Jan Karski’s Story of a Secret State was first published in 1944. A heartbreaking account of the conditions in occupied Poland, and the price paid in suffering and loss of life by members of the Polish resistance, and of Karski’s secret mission to inform the world about his eye-witness account of the systematic murder of the Jewish people, the book sold 400,000 copies but was quickly ignored after the war as Poland’s allies handed the country over to the Soviets. His story was not convenient to the leaders of the Western Alliance and was soon ignored.
I have a copy of the 1944 Houghton Mifflin edition of Secret State. The binding is torn, the pages are yellowed, but it is a treasure, signed by the great and humble man himself when he was a guest in my home in Montreal on April 6, 1995.
The occasion was a speaking engagement that I organized on behalf of the Polish Jewish Heritage Foundation (PJHF) in Montreal. I was a member of the Board at the time and I was also co-author, with my friend Tecia Werbowski, of a book about Żegota published in 1994. I received a lovely letter from Dr. Karski commending us on our initiative and graciously ending with the words: “…thank you, thank you very much.”
I shared this letter with the PJHF Board and we decided that this presented us with an opportunity to invite Dr. Karski. The task was delegated to me. His phone number was in his letter so I called him, though a bit worried that perhaps this was presumptuous. Dr. Karski quickly put me at ease with a warmth and friendliness that was just a brief preview of the delightful man we would meet.
He accepted our invitation saying, “I’m 81 so make good use of me. I have a lot of energy but maybe not much time left.” Indeed, his stamina was matched only by his extraordinary kindness and interest in others. In one weekend he gave a public lecture to an audience of several hundred at McGill University; a lecture at the Polish Consulate attended by 150 university students, and another at the Jewish Library speaking to several hundred high school students. In between he met informally with the PJHF Board and a joint meeting with the Polish Canadian Committee for Dialogue and the Canadian Jewish Congress. The student lecture and the dialogue groups were hosted by the Polish Consul General, Małgorzata Dzieduszycka, whose support for all our activities was boundless.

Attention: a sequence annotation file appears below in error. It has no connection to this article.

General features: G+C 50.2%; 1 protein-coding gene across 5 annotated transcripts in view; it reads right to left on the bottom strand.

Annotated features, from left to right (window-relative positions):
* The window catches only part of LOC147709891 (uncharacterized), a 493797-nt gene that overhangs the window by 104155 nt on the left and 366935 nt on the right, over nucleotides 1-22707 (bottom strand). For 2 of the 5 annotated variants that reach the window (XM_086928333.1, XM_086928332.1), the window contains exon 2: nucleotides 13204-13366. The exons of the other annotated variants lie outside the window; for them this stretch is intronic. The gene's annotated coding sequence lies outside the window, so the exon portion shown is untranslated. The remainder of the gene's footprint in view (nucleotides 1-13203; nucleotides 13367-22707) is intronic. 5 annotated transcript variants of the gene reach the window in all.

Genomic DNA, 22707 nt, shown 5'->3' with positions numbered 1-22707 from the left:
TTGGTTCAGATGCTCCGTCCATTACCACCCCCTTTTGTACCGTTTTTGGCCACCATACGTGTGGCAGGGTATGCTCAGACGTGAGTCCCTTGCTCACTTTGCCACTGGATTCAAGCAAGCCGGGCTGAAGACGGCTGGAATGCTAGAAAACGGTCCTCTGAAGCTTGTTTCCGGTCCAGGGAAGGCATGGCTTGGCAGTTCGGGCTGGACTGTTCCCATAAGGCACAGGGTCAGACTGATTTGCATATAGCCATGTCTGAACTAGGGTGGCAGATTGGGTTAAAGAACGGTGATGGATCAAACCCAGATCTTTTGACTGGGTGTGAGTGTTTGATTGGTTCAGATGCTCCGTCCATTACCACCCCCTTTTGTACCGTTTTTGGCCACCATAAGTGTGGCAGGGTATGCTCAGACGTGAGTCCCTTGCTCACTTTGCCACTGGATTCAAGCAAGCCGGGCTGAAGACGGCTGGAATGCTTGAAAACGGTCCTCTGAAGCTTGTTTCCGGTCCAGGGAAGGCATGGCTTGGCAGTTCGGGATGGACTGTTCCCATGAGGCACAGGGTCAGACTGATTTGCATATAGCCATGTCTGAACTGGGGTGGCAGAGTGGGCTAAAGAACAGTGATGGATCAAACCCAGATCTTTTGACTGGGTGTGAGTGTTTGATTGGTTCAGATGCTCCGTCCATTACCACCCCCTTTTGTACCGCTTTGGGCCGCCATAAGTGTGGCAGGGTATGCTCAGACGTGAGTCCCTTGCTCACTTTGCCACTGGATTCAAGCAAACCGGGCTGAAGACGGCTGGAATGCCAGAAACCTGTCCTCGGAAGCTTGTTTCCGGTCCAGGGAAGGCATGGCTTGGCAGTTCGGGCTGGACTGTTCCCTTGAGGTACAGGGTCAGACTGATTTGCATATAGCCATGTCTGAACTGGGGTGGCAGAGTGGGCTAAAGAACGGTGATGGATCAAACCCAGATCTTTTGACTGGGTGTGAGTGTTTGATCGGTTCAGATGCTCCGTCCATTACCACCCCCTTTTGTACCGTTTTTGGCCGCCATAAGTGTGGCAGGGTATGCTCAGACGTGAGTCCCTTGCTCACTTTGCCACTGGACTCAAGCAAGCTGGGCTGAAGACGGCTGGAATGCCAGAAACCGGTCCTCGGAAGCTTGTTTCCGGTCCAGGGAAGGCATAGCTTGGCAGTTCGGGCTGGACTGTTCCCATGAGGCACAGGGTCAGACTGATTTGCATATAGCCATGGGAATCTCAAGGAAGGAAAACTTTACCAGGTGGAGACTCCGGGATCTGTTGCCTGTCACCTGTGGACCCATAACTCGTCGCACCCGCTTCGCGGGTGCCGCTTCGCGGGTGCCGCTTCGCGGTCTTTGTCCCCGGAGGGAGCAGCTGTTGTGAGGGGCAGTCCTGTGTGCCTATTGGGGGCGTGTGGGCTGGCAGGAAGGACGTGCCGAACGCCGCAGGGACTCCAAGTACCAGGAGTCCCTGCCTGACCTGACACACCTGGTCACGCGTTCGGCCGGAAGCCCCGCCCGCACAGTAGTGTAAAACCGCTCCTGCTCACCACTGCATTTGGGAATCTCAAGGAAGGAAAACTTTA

I believe that the meeting with university students pleased Dr. Karski most. An article in The Montreal Gazette (April 7, 1995) about the “Polish underground hero” noted that he told “a hushed, overflow audience of Montreal university students that ‘I saw terrible things that none of you could imagine.’” Introduced by a member of the Polish Students’ Association and thanked by a student from Hillel, he was surprised and gratified that so many young people were interested; they, in turn, were awed by his courage and his modesty. “I did nothing extraordinary,” he told them. “I was one of thousands, and I was one of the lucky ones. So many of my friends were killed.”
We had a technical problem with the microphone that day but Dr. Karski put us at ease. “I’ll just stand closer to them… and bellow,” he joked. Indefatigable, he stayed on for informal conversation, constantly surrounded by awestruck students. Their animated conversation no doubt dispelled any misgivings he may have had about young people’s interest.
Jan Karski and his story continue to fascinate and inspire. In 1995, the year of his Montreal visit, a biography was published, Karski: How One Man Tried to Stop the Holocaust. In 2011, the Penguin Classics edition of Story of a Secret State: My Report to the World garnered laudatory reviews. The thoughtful review in The Guardian summed it up: “In 1944, Story of a Secret State was meant to save Poland, which it failed to do. Reread now, it posthumously glorifies a single very valiant Pole: that, however, is not exactly an adequate recompense.”
In March 2013, Georgetown University Press will release its new edition, with an introduction by Madeleine Albright, a biographical essay by Timothy Snyder, and an Afterword by Zbigniew Brzezinski.
Jan Karski is a hero not just for our times but for all times. He represents the best in humanity and the collective will of a nation that would not submit. CR
- The author’s signed copy of “Story of a Secret State.” Jan Karski writes, “Irenie Tomaszewskiej z admiracją, Jej szlachetnej działalności, Jan Karski, 4.6.95, Montreal” – “To Irene Tomaszewski with admiration for her honorable work, Jan Karski, 4.6.95, Montreal”
- Irene Tomaszewski on the far left; Jan Karski signing books on the right at the Montreal event in 1995
- The upcoming, new Georgetown University Press edition of “Story of a Secret State“